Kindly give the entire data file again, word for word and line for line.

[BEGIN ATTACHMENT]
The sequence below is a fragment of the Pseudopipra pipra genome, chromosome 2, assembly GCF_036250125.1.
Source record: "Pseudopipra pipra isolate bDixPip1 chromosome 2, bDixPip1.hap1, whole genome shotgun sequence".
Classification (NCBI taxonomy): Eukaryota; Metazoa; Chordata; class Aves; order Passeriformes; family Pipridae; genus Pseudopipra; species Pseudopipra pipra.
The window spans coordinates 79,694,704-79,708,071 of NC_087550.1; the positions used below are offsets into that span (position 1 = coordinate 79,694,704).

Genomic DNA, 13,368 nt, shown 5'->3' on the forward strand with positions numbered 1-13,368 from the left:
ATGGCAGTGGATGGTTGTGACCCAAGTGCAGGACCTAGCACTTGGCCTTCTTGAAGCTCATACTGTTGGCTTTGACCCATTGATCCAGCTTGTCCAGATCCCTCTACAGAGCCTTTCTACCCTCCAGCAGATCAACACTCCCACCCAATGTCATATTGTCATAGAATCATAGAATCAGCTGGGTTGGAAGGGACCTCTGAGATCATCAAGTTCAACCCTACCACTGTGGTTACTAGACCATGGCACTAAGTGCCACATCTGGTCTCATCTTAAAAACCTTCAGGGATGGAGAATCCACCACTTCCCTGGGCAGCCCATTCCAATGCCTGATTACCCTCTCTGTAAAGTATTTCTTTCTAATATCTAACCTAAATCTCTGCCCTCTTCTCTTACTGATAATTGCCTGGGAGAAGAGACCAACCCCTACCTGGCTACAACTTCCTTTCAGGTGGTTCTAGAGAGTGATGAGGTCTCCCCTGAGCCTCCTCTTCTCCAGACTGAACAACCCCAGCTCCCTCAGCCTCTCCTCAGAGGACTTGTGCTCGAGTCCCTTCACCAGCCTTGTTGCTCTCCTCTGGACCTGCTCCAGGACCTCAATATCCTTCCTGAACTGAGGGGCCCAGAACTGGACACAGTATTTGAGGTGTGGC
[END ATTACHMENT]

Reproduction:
The sequence below is a fragment of the Pseudopipra pipra genome, chromosome 2, assembly GCF_036250125.1.
Source record: "Pseudopipra pipra isolate bDixPip1 chromosome 2, bDixPip1.hap1, whole genome shotgun sequence".
Classification (NCBI taxonomy): Eukaryota; Metazoa; Chordata; class Aves; order Passeriformes; family Pipridae; genus Pseudopipra; species Pseudopipra pipra.
The window spans coordinates 79,694,704-79,708,071 of NC_087550.1; the positions used below are offsets into that span (position 1 = coordinate 79,694,704).

Genomic DNA, 13,368 nt, shown 5'->3' on the forward strand with positions numbered 1-13,368 from the left:
ATGGCAGTGGATGGTTGTGACCCAAGTGCAGGACCTAGCACTTGGCCTTCTTGAAGCTCATACTGTTGGCTTTGACCCATTGATCCAGCTTGTCCAGATCCCTCTACAGAGCCTTTCTACCCTCCAGCAGATCAACACTCCCACCCAATGTCATATTGTCATAGAATCATAGAATCAGCTGGGTTGGAAGGGACCTCTGAGATCATCAAGTTCAACCCTACCACTGTGGTTACTAGACCATGGCACTAAGTGCCACATCTGGTCTCATCTTAAAAACCTTCAGGGATGGAGAATCCACCACTTCCCTGGGCAGCCCATTCCAATGCCTGATTACCCTCTCTGTAAAGTATTTCTTTCTAATATCTAACCTAAATCTCTGCCCTCTTCTCTTACTGATAATTGCCTGGGAGAAGAGACCAACCCCTACCTGGCTACAACTTCCTTTCAGGTGGTTCTAGAGAGTGATGAGGTCTCCCCTGAGCCTCCTCTTCTCCAGACTGAACAACCCCAGCTCCCTCAGCCTCTCCTCAGAGGACTTGTGCTCGAGTCCCTTCACCAGCCTTGTTGCTCTCCTCTGGACCTGCTCCAGGACCTCAATATCCTTCCTGAACTGAGGGGCCCAGAACTGGACACAGTATTTGAGGTGTGGC